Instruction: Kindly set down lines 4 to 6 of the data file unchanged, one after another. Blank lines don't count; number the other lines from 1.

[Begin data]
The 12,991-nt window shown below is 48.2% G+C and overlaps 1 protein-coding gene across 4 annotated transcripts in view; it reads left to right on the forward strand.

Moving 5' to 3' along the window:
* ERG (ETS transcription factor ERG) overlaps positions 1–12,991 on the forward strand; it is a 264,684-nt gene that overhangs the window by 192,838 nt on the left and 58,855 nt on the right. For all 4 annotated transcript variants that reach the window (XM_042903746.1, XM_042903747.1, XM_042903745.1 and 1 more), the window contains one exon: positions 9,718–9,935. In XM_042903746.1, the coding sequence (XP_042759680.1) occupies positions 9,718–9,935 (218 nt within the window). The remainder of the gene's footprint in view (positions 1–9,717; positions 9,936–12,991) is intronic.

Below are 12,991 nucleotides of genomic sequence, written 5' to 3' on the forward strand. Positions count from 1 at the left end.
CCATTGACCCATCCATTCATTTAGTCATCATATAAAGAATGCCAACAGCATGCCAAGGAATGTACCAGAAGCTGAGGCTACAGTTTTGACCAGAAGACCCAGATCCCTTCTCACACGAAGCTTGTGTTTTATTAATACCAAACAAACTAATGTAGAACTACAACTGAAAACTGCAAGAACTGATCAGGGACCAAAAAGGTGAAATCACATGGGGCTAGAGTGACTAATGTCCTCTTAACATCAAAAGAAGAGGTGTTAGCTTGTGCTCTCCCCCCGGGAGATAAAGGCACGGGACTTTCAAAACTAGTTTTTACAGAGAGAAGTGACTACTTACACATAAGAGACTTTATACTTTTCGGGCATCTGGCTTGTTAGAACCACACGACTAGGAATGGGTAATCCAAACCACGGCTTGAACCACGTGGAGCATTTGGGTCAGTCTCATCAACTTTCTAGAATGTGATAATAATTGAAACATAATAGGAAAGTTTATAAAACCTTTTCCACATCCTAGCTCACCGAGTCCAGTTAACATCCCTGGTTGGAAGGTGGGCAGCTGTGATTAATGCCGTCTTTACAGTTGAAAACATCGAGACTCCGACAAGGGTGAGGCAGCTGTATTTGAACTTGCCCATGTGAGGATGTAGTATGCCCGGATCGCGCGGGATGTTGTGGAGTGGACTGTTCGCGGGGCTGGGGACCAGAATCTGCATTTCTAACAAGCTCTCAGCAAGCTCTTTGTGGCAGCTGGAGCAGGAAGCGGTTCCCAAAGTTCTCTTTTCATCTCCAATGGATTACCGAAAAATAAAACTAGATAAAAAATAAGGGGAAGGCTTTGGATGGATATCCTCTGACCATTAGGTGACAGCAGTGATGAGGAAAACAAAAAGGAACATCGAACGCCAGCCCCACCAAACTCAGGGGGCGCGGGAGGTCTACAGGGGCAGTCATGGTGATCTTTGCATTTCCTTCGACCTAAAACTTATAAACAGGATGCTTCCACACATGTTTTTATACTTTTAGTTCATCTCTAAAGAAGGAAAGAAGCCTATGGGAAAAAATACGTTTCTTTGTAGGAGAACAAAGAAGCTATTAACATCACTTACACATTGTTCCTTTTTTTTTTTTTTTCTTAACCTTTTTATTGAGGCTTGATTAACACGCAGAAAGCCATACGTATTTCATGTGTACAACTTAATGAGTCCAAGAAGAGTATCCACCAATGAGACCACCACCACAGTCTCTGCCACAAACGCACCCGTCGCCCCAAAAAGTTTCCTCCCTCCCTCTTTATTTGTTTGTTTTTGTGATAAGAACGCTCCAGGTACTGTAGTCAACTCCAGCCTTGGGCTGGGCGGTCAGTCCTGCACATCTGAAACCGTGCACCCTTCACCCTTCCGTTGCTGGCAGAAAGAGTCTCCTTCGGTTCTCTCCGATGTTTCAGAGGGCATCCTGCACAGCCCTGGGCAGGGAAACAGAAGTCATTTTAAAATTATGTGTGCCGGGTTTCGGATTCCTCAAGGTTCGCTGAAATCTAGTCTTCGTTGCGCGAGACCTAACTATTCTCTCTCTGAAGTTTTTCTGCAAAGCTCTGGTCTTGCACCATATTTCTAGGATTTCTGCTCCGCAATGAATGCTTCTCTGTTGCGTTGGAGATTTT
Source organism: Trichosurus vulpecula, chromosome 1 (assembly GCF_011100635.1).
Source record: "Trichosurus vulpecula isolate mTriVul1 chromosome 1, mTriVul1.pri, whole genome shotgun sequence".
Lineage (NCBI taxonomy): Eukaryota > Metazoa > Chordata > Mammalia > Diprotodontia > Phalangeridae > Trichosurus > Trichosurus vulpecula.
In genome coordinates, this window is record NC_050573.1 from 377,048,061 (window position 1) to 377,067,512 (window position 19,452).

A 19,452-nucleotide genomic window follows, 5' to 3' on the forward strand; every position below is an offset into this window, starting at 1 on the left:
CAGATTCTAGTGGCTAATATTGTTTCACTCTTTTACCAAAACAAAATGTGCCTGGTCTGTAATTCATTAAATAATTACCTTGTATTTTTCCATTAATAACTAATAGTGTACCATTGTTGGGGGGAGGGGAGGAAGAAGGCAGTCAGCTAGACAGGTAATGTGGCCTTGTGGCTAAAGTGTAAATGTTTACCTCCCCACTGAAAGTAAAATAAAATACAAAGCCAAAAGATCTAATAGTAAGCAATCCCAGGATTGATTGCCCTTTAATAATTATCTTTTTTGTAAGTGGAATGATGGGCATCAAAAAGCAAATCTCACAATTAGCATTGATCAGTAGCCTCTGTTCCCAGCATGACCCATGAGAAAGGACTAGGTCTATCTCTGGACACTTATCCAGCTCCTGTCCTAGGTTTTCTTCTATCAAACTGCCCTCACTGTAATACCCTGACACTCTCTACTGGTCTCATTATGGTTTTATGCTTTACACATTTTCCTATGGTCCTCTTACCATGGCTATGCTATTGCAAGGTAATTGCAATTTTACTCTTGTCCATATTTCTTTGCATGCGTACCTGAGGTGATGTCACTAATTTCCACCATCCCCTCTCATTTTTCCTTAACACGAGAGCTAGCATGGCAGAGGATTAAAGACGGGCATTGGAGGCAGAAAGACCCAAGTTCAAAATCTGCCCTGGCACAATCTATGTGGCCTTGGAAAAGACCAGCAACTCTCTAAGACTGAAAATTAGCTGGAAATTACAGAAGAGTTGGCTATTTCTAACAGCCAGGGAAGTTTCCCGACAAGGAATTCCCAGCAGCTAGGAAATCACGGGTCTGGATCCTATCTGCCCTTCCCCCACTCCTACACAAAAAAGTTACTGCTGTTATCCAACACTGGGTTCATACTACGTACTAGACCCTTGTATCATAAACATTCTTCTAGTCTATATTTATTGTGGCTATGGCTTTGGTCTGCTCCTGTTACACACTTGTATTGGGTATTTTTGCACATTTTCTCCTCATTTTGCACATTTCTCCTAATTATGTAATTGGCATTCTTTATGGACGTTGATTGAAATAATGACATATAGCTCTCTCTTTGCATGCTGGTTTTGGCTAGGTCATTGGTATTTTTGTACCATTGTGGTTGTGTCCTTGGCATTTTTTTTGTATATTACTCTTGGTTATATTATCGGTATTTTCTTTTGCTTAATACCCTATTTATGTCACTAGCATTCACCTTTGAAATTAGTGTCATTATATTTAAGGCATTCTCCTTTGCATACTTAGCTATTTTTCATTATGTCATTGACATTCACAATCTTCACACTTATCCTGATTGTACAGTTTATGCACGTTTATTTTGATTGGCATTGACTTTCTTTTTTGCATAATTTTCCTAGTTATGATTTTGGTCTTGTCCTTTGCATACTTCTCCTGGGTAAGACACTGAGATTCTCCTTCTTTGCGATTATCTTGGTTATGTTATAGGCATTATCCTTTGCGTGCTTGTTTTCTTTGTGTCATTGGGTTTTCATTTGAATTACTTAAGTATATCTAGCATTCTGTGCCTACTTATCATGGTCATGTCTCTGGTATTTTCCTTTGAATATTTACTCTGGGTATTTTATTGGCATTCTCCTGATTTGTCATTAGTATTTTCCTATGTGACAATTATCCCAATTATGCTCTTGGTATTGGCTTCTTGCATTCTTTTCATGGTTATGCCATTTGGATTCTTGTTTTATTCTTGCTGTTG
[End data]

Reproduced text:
Below are 12,991 nucleotides of genomic sequence, written 5' to 3' on the forward strand. Positions count from 1 at the left end.
CCATTGACCCATCCATTCATTTAGTCATCATATAAAGAATGCCAACAGCATGCCAAGGAATGTACCAGAAGCTGAGGCTACAGTTTTGACCAGAAGACCCAGATCCCTTCTCACACGAAGCTTGTGTTTTATTAATACCAAACAAACTAATGTAGAACTACAACTGAAAACTGCAAGAACTGATCAGGGACCAAAAAGGTGAAATCACATGGGGCTAGAGTGACTAATGTCCTCTTAACATCAAAAGAAGAGGTGTTAGCTTGTGCTCTCCCCCCGGGAGATAAAGGCACGGGACTTTCAAAACTAGTTTTTACAGAGAGAAGTGACTACTTACACATAAGAGACTTTATACTTTTCGGGCATCTGGCTTGTTAGAACCACACGACTAGGAATGGGTAATCCAAACCACGGCTTGAACCACGTGGAGCATTTGGGTCAGTCTCATCAACTTTCTAGAATGTGATAATAATTGAAACATAATAGGAAAGTTTATAAAACCTTTTCCACATCCTAGCTCACCGAGTCCAGTTAACATCCCTGGTTGGAAGGTGGGCAGCTGTGATTAATGCCGTCTTTACAGTTGAAAACATCGAGACTCCGACAAGGGTGAGGCAGCTGTATTTGAACTTGCCCATGTGAGGATGTAGTATGCCCGGATCGCGCGGGATGTTGTGGAGTGGACTGTTCGCGGGGCTGGGGACCAGAATCTGCATTTCTAACAAGCTCTCAGCAAGCTCTTTGTGGCAGCTGGAGCAGGAAGCGGTTCCCAAAGTTCTCTTTTCATCTCCAATGGATTACCGAAAAATAAAACTAGATAAAAAATAAGGGGAAGGCTTTGGATGGATATCCTCTGACCATTAGGTGACAGCAGTGATGAGGAAAACAAAAAGGAACATCGAACGCCAGCCCCACCAAACTCAGGGGGCGCGGGAGGTCTACAGGGGCAGTCATGGTGATCTTTGCATTTCCTTCGACCTAAAACTTATAAACAGGATGCTTCCACACATGTTTTTATACTTTTAGTTCATCTCTAAAGAAGGAAAGAAGCCTATGGGAAAAAATACGTTTCTTTGTAGGAGAACAAAGAAGCTATTAACATCACTTACACATTGTTCCTTTTTTTTTTTTTTTCTTAACCTTTTTATTGAGGCTTGATTAACACGCAGAAAGCCATACGTATTTCATGTGTACAACTTAATGAGTCCAAGAAGAGTATCCACCAATGAGACCACCACCACAGTCTCTGCCACAAACGCACCCGTCGCCCCAAAAAGTTTCCTCCCTCCCTCTTTATTTGTTTGTTTTTGTGATAAGAACGCTCCAGGTACTGTAGTCAACTCCAGCCTTGGGCTGGGCGGTCAGTCCTGCACATCTGAAACCGTGCACCCTTCACCCTTCCGTTGCTGGCAGAAAGAGTCTCCTTCGGTTCTCTCCGATGTTTCAGAGGGCATCCTGCACAGCCCTGGGCAGGGAAACAGAAGTCATTTTAAAATTATGTGTGCCGGGTTTCGGATTCCTCAAGGTTCGCTGAAATCTAGTCTTCGTTGCGCGAGACCTAACTATTCTCTCTCTGAAGTTTTTCTGCAAAGCTCTGGTCTTGCACCATATTTCTAGGATTTCTGCTCCGCAATGAATGCTTCTCTGTTGCGTTGGAGATTTT
Source organism: Trichosurus vulpecula, chromosome 1 (assembly GCF_011100635.1).